However, that is not to underestimate the problem that we face. The unlawful possession and use of firearms has long been recognised as a grave source of danger to society. The reasons are obvious—firearms may be used to take life, cause serious injury or further the commission of other serious crimes. Often the victims are those charged with enforcing the law or the protection of persons or property. In conflicts between competing criminal gangs, often related to the supply of drugs, the use and possession of firearms provoke an escalating spiral of violence. When imitation firearms are used, the risk to life and limb is absent, but those weapons are often used to frighten and intimidate victims to reinforce unlawful demands. It is often hard to distinguish them from the real thing—for practical purposes, it is impossible in the circumstances in which they are used. Victims are usually as frightened and intimidated as they would be if genuine firearms had been used, and are often isolated and vulnerable. Sometimes, genuine firearms are disabled and cannot be fired, or cannot be fired for want of ammunition. In those cases, the risk to life and limb is again absent, but the use of the weapon to frighten or intimidate remains, and it may be used in earnest on another occasion.

The appropriate sentence for a firearms offence, as for any other offence, depends on all the facts and circumstances relevant to the offence and the offender. It will, however, usually be appropriate for the sentencing court to ask a series of questions. First, what sort of

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weapon is involved? Genuine firearms are more dangerous than imitation ones; loaded firearms are more dangerous than unloaded ones; unloaded firearms for which ammunition is available are more dangerous than firearms for which no ammunition is available. Possession of a firearm that has no lawful use, such as a sawn-off shotgun, will be viewed even more seriously than possession of a firearm that can be used lawfully. Secondly, what, if any, use has been made of the firearm? The more prolonged, premeditated and violent the use, the more serious the offence is likely to be. Thirdly, with what intention, if any, has the defendant possessed or used the firearm? Clearly, the more serious the intended act, the more serious the offence. Fourthly, what is the defendant's record? The seriousness of any firearms offence is inevitably greater if the offender has an established record of committing firearms offences or violent crimes.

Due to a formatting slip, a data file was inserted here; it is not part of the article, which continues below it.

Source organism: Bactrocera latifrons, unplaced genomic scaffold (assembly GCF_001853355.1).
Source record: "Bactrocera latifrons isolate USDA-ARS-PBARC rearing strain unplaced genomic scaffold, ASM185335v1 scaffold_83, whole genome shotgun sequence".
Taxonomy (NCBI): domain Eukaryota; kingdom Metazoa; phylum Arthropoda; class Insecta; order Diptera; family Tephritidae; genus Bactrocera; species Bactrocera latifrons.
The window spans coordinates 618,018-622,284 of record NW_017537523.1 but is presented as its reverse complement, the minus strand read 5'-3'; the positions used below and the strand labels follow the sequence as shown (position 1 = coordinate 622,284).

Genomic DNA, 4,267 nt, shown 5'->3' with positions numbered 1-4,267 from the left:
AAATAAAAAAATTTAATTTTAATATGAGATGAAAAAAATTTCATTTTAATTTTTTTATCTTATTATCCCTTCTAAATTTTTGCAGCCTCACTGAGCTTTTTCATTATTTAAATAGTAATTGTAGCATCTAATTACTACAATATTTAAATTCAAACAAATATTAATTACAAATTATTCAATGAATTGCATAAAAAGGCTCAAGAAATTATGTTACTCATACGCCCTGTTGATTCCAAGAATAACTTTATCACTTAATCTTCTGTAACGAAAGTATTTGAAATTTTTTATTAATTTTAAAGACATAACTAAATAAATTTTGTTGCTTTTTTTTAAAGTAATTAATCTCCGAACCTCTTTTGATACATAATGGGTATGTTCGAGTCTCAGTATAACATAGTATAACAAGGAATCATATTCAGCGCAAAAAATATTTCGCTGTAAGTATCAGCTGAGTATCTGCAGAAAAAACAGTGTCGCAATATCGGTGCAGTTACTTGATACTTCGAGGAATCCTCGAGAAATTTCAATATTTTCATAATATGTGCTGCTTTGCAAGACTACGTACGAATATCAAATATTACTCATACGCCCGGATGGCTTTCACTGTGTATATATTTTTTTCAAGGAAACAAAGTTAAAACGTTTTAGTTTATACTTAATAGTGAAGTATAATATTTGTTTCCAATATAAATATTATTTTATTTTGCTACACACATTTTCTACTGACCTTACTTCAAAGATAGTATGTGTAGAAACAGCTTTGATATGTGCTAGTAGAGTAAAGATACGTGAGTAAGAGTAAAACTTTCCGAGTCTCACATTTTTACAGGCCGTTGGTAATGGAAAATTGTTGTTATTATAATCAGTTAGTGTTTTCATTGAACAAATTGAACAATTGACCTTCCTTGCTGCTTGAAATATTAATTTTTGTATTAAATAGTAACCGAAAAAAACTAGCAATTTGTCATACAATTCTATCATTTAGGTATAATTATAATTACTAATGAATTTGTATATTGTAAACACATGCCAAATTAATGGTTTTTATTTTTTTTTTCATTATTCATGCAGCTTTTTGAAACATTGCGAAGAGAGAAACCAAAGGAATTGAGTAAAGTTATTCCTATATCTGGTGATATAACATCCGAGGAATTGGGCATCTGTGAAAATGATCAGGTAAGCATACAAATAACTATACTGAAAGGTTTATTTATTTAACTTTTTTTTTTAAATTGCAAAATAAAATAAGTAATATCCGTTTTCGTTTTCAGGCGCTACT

The cases decided in the Court of Appeal are diverse in nature. Any rigid and formulaic approach to sentencing could produce injustice in some cases. Even offences which, on the face of it, appear to be very grave may, on examination, turn out to be less so. Given both the clear public need to discourage the unlawful possession and use of firearms, whether real or imitation, and Parliament's intention, expressed in a continuing increase in maximum penalties, the courts should treat any firearms offence as serious—and they do. It is fair to say that some sentences imposed for such offences in the past have failed to reflect their seriousness and the justifiable public concern that they arouse. Save for minor infringements, which may be properly dealt with summarily, firearms offences almost invariably merit custodial terms, even on a guilty plea and in the case of an offender with no previous record.

When the courts deal with serious offences under the legislation, the custodial term is likely to be of a considerable length. When the four questions that I have posed yield adverse answers for the offender, terms at or approaching the maximum may, in a contested case, be appropriate. We do not need more legislation to deal with gun crime but the sensible application of existing law and clarity of approach from the Government. I urge them not to rush to the newspapers and media studios to sound off the latest half-witted saloon bar idea that comes into their head. They should ask their advisers what the law is and how it is being applied, and if it is being applied sensibly they should leave it alone. We have far too much legislation mucking up the criminal justice system and confusing the courts. The Minister is a man of integrity and common sense, and I urge him to take that lesson back to his masters.